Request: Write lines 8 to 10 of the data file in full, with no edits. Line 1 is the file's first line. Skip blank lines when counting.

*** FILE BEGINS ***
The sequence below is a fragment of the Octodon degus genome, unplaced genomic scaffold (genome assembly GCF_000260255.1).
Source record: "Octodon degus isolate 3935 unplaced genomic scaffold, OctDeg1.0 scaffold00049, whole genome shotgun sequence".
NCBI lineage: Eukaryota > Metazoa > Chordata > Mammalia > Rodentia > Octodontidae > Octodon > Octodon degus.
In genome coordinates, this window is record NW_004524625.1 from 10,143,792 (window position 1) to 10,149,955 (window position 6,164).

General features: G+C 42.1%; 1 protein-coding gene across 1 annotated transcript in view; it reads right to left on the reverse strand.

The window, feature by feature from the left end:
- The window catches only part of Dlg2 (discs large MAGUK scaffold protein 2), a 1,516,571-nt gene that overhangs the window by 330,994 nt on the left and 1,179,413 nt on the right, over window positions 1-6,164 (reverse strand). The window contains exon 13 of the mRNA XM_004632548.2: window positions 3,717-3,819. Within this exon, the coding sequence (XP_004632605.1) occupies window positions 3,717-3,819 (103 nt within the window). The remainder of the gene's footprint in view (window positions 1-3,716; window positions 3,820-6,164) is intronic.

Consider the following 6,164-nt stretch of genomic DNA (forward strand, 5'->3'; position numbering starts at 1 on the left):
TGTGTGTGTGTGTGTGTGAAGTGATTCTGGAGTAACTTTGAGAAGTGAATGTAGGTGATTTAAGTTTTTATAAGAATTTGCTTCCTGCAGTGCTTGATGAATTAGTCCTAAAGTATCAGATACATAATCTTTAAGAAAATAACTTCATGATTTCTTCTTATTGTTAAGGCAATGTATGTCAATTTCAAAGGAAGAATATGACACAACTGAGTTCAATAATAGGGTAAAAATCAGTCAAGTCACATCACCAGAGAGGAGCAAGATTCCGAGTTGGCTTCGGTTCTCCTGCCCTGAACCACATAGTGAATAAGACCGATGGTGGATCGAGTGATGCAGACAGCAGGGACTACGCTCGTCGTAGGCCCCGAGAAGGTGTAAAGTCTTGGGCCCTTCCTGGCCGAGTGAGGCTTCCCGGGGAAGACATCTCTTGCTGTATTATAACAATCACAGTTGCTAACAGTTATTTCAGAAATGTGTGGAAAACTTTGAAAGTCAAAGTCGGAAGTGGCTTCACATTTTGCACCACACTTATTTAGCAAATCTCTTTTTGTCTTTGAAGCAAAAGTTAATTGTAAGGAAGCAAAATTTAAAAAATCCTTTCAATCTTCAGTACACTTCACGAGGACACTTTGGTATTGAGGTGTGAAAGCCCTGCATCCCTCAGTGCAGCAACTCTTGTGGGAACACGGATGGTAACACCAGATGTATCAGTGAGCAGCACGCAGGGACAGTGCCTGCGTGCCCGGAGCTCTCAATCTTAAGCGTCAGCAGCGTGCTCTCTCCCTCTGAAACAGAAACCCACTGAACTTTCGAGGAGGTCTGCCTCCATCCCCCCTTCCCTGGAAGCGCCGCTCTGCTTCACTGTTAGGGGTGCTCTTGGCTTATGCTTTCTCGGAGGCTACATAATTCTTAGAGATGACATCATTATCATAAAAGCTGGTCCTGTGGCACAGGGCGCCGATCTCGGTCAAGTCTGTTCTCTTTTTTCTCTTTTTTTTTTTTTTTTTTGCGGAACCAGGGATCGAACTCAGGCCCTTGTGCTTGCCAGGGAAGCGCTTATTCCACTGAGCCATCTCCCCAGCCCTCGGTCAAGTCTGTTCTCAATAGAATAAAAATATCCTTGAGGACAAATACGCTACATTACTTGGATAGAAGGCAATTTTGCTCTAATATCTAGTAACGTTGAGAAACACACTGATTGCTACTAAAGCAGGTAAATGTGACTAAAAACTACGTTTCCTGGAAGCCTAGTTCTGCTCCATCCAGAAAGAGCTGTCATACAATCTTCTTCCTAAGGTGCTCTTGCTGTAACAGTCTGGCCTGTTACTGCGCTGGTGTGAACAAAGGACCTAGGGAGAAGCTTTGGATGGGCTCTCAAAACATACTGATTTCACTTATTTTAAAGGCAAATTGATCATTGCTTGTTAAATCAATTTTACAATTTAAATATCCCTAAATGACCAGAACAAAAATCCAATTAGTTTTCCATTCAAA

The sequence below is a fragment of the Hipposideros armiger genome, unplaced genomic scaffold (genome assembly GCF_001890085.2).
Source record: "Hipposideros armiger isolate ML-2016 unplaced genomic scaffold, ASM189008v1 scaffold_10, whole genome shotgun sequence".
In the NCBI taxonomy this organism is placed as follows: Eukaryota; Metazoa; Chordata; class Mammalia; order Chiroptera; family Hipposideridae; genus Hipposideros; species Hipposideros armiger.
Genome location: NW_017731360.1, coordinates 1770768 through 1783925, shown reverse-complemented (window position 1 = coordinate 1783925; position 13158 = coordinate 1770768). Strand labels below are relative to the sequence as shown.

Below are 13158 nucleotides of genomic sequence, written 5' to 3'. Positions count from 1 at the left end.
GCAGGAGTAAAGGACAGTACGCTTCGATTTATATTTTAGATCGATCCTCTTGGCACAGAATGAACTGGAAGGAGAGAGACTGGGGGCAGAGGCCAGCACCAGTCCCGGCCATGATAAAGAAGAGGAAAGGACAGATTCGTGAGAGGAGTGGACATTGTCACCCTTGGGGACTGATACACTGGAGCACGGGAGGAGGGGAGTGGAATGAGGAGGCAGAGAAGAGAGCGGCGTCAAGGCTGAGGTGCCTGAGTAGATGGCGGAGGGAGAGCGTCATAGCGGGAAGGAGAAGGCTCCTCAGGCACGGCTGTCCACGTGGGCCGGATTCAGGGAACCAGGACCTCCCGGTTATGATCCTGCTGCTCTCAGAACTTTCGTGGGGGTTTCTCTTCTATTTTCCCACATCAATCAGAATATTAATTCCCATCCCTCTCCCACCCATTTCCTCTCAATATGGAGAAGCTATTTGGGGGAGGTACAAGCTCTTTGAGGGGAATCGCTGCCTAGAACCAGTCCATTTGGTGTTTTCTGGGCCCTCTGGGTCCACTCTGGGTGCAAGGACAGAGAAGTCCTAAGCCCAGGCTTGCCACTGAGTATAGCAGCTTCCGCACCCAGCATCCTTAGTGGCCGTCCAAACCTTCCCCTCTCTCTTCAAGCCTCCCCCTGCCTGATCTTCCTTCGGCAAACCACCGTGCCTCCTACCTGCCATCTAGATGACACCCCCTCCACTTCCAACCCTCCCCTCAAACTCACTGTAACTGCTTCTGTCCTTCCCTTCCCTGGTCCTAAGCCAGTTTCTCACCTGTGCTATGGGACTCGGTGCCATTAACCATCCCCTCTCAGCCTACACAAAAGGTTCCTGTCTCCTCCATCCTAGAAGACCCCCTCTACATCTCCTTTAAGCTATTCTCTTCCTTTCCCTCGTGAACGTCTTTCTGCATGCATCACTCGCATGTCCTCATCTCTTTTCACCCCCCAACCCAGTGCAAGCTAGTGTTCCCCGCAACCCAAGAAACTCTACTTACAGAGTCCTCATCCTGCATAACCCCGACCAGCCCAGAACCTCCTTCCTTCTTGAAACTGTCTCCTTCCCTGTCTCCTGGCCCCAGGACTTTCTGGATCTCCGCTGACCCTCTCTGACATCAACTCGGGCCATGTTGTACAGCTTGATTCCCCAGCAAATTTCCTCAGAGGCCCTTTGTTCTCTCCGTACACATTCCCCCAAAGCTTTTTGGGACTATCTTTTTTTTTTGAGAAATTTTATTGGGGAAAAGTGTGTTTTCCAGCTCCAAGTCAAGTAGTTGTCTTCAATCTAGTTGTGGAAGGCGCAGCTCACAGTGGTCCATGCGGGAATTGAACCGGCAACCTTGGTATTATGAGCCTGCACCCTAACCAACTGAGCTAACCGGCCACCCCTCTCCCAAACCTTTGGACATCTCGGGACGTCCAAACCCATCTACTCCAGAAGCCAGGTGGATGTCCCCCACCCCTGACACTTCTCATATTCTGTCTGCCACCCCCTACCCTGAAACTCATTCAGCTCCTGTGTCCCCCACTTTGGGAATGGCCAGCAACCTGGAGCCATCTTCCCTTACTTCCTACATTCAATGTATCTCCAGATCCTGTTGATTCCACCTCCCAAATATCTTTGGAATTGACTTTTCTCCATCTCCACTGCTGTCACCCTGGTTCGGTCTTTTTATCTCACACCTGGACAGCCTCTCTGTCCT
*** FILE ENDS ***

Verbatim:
Consider the following 6,164-nt stretch of genomic DNA (forward strand, 5'->3'; position numbering starts at 1 on the left):
TGTGTGTGTGTGTGTGTGAAGTGATTCTGGAGTAACTTTGAGAAGTGAATGTAGGTGATTTAAGTTTTTATAAGAATTTGCTTCCTGCAGTGCTTGATGAATTAGTCCTAAAGTATCAGATACATAATCTTTAAGAAAATAACTTCATGATTTCTTCTTATTGTTAAGGCAATGTATGTCAATTTCAAAGGAAGAATATGACACAACTGAGTTCAATAATAGGGTAAAAATCAGTCAAGTCACATCACCAGAGAGGAGCAAGATTCCGAGTTGGCTTCGGTTCTCCTGCCCTGAACCACATAGTGAATAAGACCGATGGTGGATCGAGTGATGCAGACAGCAGGGACTACGCTCGTCGTAGGCCCCGAGAAGGTGTAAAGTCTTGGGCCCTTCCTGGCCGAGTGAGGCTTCCCGGGGAAGACATCTCTTGCTGTATTATAACAATCACAGTTGCTAACAGTTATTTCAGAAATGTGTGGAAAACTTTGAAAGTCAAAGTCGGAAGTGGCTTCACATTTTGCACCACACTTATTTAGCAAATCTCTTTTTGTCTTTGAAGCAAAAGTTAATTGTAAGGAAGCAAAATTTAAAAAATCCTTTCAATCTTCAGTACACTTCACGAGGACACTTTGGTATTGAGGTGTGAAAGCCCTGCATCCCTCAGTGCAGCAACTCTTGTGGGAACACGGATGGTAACACCAGATGTATCAGTGAGCAGCACGCAGGGACAGTGCCTGCGTGCCCGGAGCTCTCAATCTTAAGCGTCAGCAGCGTGCTCTCTCCCTCTGAAACAGAAACCCACTGAACTTTCGAGGAGGTCTGCCTCCATCCCCCCTTCCCTGGAAGCGCCGCTCTGCTTCACTGTTAGGGGTGCTCTTGGCTTATGCTTTCTCGGAGGCTACATAATTCTTAGAGATGACATCATTATCATAAAAGCTGGTCCTGTGGCACAGGGCGCCGATCTCGGTCAAGTCTGTTCTCTTTTTTCTCTTTTTTTTTTTTTTTTTTGCGGAACCAGGGATCGAACTCAGGCCCTTGTGCTTGCCAGGGAAGCGCTTATTCCACTGAGCCATCTCCCCAGCCCTCGGTCAAGTCTGTTCTCAATAGAATAAAAATATCCTTGAGGACAAATACGCTACATTACTTGGATAGAAGGCAATTTTGCTCTAATATCTAGTAACGTTGAGAAACACACTGATTGCTACTAAAGCAGGTAAATGTGACTAAAAACTACGTTTCCTGGAAGCCTAGTTCTGCTCCATCCAGAAAGAGCTGTCATACAATCTTCTTCCTAAGGTGCTCTTGCTGTAACAGTCTGGCCTGTTACTGCGCTGGTGTGAACAAAGGACCTAGGGAGAAGCTTTGGATGGGCTCTCAAAACATACTGATTTCACTTATTTTAAAGGCAAATTGATCATTGCTTGTTAAATCAATTTTACAATTTAAATATCCCTAAATGACCAGAACAAAAATCCAATTAGTTTTCCATTCAAA

The sequence below is a fragment of the Hipposideros armiger genome, unplaced genomic scaffold (genome assembly GCF_001890085.2).